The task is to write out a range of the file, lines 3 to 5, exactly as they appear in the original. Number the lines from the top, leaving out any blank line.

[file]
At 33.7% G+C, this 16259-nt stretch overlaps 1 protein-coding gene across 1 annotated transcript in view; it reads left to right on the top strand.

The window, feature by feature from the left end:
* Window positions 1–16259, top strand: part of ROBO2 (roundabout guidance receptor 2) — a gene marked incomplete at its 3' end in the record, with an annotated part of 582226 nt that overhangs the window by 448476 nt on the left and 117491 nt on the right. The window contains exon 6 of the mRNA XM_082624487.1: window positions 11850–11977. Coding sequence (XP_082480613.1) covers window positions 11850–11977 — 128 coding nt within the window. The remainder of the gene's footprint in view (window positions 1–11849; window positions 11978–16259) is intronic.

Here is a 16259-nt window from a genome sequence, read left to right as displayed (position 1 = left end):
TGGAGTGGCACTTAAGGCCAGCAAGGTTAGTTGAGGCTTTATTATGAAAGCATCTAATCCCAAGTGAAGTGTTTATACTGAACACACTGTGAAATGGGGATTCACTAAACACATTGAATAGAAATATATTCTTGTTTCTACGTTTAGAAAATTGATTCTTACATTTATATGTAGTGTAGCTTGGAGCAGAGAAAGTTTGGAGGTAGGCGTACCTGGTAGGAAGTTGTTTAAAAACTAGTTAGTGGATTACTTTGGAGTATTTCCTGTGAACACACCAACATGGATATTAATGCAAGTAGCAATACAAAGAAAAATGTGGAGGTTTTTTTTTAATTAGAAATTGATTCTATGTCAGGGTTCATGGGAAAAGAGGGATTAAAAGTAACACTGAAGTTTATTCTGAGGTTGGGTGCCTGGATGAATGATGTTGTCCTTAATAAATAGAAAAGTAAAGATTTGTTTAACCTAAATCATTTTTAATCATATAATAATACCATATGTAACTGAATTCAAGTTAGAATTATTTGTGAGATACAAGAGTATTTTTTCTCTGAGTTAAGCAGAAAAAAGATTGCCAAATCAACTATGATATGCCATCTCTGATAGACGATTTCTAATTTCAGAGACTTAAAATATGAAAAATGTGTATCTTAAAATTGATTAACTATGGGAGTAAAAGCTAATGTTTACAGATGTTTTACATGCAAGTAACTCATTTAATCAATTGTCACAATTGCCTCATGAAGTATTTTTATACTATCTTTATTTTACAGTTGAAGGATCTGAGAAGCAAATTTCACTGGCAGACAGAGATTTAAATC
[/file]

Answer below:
* Window positions 1–16259, top strand: part of ROBO2 (roundabout guidance receptor 2) — a gene marked incomplete at its 3' end in the record, with an annotated part of 582226 nt that overhangs the window by 448476 nt on the left and 117491 nt on the right. The window contains exon 6 of the mRNA XM_082624487.1: window positions 11850–11977. Coding sequence (XP_082480613.1) covers window positions 11850–11977 — 128 coding nt within the window. The remainder of the gene's footprint in view (window positions 1–11849; window positions 11978–16259) is intronic.

Here is a 16259-nt window from a genome sequence, read left to right as displayed (position 1 = left end):
TGGAGTGGCACTTAAGGCCAGCAAGGTTAGTTGAGGCTTTATTATGAAAGCATCTAATCCCAAGTGAAGTGTTTATACTGAACACACTGTGAAATGGGGATTCACTAAACACATTGAATAGAAATATATTCTTGTTTCTACGTTTAGAAAATTGATTCTTACATTTATATGTAGTGTAGCTTGGAGCAGAGAAAGTTTGGAGGTAGGCGTACCTGGTAGGAAGTTGTTTAAAAACTAGTTAGTGGATTACTTTGGAGTATTTCCTGTGAACACACCAACATGGATATTAATGCAAGTAGCAATACAAAGAAAAATGTGGAGGTTTTTTTTTAATTAGAAATTGATTCTATGTCAGGGTTCATGGGAAAAGAGGGATTAAAAGTAACACTGAAGTTTATTCTGAGGTTGGGTGCCTGGATGAATGATGTTGTCCTTAATAAATAGAAAAGTAAAGATTTGTTTAACCTAAATCATTTTTAATCATATAATAATACCATATGTAACTGAATTCAAGTTAGAATTATTTGTGAGATACAAGAGTATTTTTTCTCTGAGTTAAGCAGAAAAAAGATTGCCAAATCAACTATGATATGCCATCTCTGATAGACGATTTCTAATTTCAGAGACTTAAAATATGAAAAATGTGTATCTTAAAATTGATTAACTATGGGAGTAAAAGCTAATGTTTACAGATGTTTTACATGCAAGTAACTCATTTAATCAATTGTCACAATTGCCTCATGAAGTATTTTTATACTATCTTTATTTTACAGTTGAAGGATCTGAGAAGCAAATTTCACTGGCAGACAGAGATTTAAATC